The chassis, e.g., 11, are mechanically secured to a base number 19. Also secured to the base member 19 by means of a hinged member 20 is a cover 21 so that the cover can protect the customer bridges. Typically, the cover may be opened by any of the subscribers in the building to gain access to the customer bridges.
FIG. 2 illustrates the bottom portion of the unit, which basically comprises the building entrance protector module, in combination with the previously described network interface module. This protector module also includes a base member 22 on which is mounted an array of protector devices, e.g., 23. Each protector device 23 is typically a solid state surge arrester which is plugged into a socket (not shown) mounted to the base member 22. The array of protectors is electrically coupled to a bundle of wires 24 which terminate in a splice connector 25.
The splice connector 25 and the major portion of the wire bundle 24 are situated within a splice chamber 26 which is located adjacent to the base member 22. The chamber includes top and bottom surfaces 27 and 28 which each include a port, 29 and 30 respectively, permitting a cable (not shown) to enter through one surface of the splice chamber and exit at the opposite surface. This feature permits a plurality of the units shown in FIGS. 1 and 2 to be stacked in a vertical direction in the orientation shown. The back wall of the splice chamber includes a hole 31 which permits wall mounting of the unit. A cover 32 is mounted by means of a hinged member 33 to the splice chamber to protect the splices formed therein.
Also mounted on the base member 22 is a cross-connect or tapping field 34. Such fields, which are standard in the art, include an array of connectors, each coupled between a protector and an associated customer bridge. By applying jumper cables (not shown) to the connectors, connections can be changed between protectors and customer bridges when, for example, a customer changes his or her location in the building.
The base member 19 of the network interface module is mounted to a hinged member 35 which, in turn, is removably mounted to the base member 22 of the protector module by fasteners, which in this case are screws such as 36. Electrical connection of the jacks (e.g., 18, of FIG. 1 ) in the network interface module to the protector and cross-connect field wiring behind base 22 is provided by means of removable electrical connectors 37 and 38. The connectors can be standard pin and socket type connectors. In this example, the socket is mounted to the base member 22 and includes receptacles for receiving and electrically engaging pins in the plug, the plug being electrically coupled to wiring which is electrically connected to the array of jacks in the customer bridges.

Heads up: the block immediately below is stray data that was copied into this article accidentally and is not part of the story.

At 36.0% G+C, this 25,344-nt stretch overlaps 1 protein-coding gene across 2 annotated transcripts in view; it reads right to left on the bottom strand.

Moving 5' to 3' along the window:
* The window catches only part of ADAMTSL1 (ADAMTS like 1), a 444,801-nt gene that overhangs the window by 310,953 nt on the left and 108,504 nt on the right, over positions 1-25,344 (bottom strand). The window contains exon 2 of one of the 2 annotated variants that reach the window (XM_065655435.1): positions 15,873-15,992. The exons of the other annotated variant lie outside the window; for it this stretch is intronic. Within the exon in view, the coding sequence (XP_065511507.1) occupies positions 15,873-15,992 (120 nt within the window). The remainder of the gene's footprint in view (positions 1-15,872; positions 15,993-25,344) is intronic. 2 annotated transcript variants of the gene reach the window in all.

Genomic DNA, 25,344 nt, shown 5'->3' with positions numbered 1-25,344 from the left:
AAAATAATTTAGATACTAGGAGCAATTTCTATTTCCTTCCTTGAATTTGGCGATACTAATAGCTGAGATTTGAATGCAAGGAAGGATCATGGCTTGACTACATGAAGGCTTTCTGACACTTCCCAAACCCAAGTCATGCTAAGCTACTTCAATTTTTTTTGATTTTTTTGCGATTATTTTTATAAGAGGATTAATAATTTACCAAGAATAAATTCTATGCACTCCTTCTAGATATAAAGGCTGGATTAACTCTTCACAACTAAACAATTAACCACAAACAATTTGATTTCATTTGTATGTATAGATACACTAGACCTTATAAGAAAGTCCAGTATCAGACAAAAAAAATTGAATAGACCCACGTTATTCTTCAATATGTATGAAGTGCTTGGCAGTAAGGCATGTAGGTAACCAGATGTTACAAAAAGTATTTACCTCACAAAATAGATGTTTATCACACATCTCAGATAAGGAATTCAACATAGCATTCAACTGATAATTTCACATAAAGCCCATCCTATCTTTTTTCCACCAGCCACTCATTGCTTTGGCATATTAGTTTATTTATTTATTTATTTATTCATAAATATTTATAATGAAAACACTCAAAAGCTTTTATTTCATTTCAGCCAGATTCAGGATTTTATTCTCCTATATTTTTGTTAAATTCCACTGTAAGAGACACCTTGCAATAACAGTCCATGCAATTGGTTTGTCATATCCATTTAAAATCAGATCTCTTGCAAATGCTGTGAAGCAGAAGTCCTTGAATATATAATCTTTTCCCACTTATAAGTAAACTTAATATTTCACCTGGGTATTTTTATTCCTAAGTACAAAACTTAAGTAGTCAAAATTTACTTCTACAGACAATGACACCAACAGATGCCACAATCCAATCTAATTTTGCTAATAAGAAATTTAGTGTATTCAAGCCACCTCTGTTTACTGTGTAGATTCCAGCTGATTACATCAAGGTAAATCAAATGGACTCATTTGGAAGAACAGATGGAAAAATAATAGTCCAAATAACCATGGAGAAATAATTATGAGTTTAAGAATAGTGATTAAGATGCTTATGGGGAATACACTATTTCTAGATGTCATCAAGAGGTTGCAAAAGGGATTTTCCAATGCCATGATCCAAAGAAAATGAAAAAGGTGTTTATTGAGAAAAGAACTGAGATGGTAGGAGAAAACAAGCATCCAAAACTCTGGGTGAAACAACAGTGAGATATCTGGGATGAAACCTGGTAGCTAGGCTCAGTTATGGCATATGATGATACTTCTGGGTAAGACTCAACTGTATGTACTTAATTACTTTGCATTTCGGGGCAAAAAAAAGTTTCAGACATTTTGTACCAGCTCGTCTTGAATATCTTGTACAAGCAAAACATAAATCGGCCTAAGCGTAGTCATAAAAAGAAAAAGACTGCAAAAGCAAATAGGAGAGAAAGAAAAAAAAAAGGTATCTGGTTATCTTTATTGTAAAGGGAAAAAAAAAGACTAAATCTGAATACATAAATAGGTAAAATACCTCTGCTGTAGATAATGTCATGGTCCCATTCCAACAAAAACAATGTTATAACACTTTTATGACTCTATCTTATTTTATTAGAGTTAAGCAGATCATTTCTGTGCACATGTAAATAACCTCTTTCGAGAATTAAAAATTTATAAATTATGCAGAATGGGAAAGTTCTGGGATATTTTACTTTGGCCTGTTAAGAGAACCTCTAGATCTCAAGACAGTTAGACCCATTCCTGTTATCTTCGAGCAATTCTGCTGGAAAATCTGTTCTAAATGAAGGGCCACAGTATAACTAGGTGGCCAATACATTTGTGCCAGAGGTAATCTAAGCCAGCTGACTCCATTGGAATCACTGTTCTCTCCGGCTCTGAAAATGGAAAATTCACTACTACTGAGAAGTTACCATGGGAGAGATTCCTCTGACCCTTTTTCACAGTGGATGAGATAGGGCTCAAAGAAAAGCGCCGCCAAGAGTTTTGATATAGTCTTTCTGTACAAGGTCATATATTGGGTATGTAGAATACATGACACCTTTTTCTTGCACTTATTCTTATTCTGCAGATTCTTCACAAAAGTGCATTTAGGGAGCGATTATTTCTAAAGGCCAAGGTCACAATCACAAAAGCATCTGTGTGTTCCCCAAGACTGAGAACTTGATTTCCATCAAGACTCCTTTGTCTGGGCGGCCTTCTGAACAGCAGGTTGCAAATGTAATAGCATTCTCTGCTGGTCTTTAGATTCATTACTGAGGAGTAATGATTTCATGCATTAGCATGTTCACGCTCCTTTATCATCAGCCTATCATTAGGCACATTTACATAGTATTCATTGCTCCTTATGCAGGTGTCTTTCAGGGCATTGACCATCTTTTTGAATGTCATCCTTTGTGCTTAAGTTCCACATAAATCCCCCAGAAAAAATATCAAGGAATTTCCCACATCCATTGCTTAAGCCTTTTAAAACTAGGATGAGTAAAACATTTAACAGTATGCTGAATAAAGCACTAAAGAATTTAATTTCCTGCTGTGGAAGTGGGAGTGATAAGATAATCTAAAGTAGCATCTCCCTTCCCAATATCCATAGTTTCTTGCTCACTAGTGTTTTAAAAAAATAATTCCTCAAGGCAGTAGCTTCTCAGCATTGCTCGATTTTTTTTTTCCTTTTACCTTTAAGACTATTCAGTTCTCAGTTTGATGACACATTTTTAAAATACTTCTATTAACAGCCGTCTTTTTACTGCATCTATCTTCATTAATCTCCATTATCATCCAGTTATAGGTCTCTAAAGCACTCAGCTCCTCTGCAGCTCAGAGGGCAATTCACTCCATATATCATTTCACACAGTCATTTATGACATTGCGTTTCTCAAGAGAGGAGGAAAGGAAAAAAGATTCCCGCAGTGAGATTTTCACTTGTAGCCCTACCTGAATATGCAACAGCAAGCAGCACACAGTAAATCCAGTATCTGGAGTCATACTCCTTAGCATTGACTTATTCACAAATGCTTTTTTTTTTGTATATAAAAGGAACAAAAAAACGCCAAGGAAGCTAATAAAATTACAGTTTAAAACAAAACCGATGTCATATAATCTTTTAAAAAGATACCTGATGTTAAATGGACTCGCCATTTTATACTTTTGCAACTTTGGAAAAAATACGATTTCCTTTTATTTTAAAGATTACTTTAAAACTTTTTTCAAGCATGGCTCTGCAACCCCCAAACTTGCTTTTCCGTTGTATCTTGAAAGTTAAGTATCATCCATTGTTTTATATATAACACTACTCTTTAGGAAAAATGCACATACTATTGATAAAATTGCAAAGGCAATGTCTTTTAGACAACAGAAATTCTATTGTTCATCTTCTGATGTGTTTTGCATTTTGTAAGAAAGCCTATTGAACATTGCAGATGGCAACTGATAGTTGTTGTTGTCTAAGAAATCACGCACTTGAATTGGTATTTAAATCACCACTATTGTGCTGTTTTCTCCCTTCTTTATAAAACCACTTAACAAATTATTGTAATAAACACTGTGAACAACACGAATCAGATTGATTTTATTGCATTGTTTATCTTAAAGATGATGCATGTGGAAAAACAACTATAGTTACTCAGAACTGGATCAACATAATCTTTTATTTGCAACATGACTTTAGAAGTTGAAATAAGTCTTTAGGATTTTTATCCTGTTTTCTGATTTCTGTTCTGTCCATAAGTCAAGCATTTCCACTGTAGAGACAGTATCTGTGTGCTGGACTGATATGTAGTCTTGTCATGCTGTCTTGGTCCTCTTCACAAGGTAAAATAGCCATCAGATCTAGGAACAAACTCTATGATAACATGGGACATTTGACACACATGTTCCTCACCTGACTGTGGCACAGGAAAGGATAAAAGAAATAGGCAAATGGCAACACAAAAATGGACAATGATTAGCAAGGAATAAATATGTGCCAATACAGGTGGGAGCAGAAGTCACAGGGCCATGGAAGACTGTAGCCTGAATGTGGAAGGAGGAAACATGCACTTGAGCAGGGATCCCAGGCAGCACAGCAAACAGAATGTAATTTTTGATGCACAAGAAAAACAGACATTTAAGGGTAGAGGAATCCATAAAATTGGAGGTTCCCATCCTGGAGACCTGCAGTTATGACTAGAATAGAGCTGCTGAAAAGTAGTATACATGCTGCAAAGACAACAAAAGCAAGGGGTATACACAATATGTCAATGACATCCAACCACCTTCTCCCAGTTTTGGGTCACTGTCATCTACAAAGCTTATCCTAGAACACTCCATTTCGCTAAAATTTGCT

The network interface module also includes a screw 40, the bottom portion of which is visible in FIG. 2. The screw extends through the base member 19 of the interface module and is received by a screw receptacle 41 when the cover 32 of the splice chamber 26 is closed and the interface module is rotated on the hinged member 35 to cover the protector module. The screw 40 is typically a security screw which can be turned only by a specially designed screwdriver available to telephone personnel.
The unit illustrated in FIGS. 1 and 2, therefore, is a multilayer design which includes an interface module in the top layer and a protector module in the bottom layer. The interface module is mounted by means of hinged member 35 so that in normal operation the interface module completely covers the protector module, but can be swung open as illustrated in FIG. 2 to provide access to the protector module by an appropriate craftsperson. Further, the interface module is electrically and mechanically removable from the protector module. This permits the interface module to be sold as a stand-alone unit to customers who already have a protector unit similar to the protector module shown. Such customers can mount the interface module over or adjacent to their existing protector units.
FIG. 3 illustrates a protector module in accordance with an alternative embodiment of the invention. Similar elements have been similarly numbered. Here, the splice connector, 25 of FIG. 2, has been replaced by a swivel stub connector 50, which is mounted to the back wall of the splice chamber 26. The cable 51 is electrically coupled to the connector 50 and is shown cut away for purposes of illustration.
Various additional modifications will become apparent to those skilled in the art. All such variations which basically rely on the teachings through which the invention has advanced the an are properly considered within the scope of the invention.
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|U.S. Classification||379/413.02, 379/412, 379/413|
|Mar 31, 1993||AS||Assignment|
Owner name: AMERICAN TELEPHONE AND TELEGRAPH COMPANY, NEW YORK
Free format text: ASSIGNMENT OF ASSIGNORS INTEREST.;ASSIGNOR:DAOUD, BASSEL H.;REEL/FRAME:006509/0769
Effective date: 19930330
|Sep 24, 1996||RF||Reissue application filed|
Effective date: 19960719
|Apr 14, 1998||FPAY||Fee payment|
Year of fee payment: 4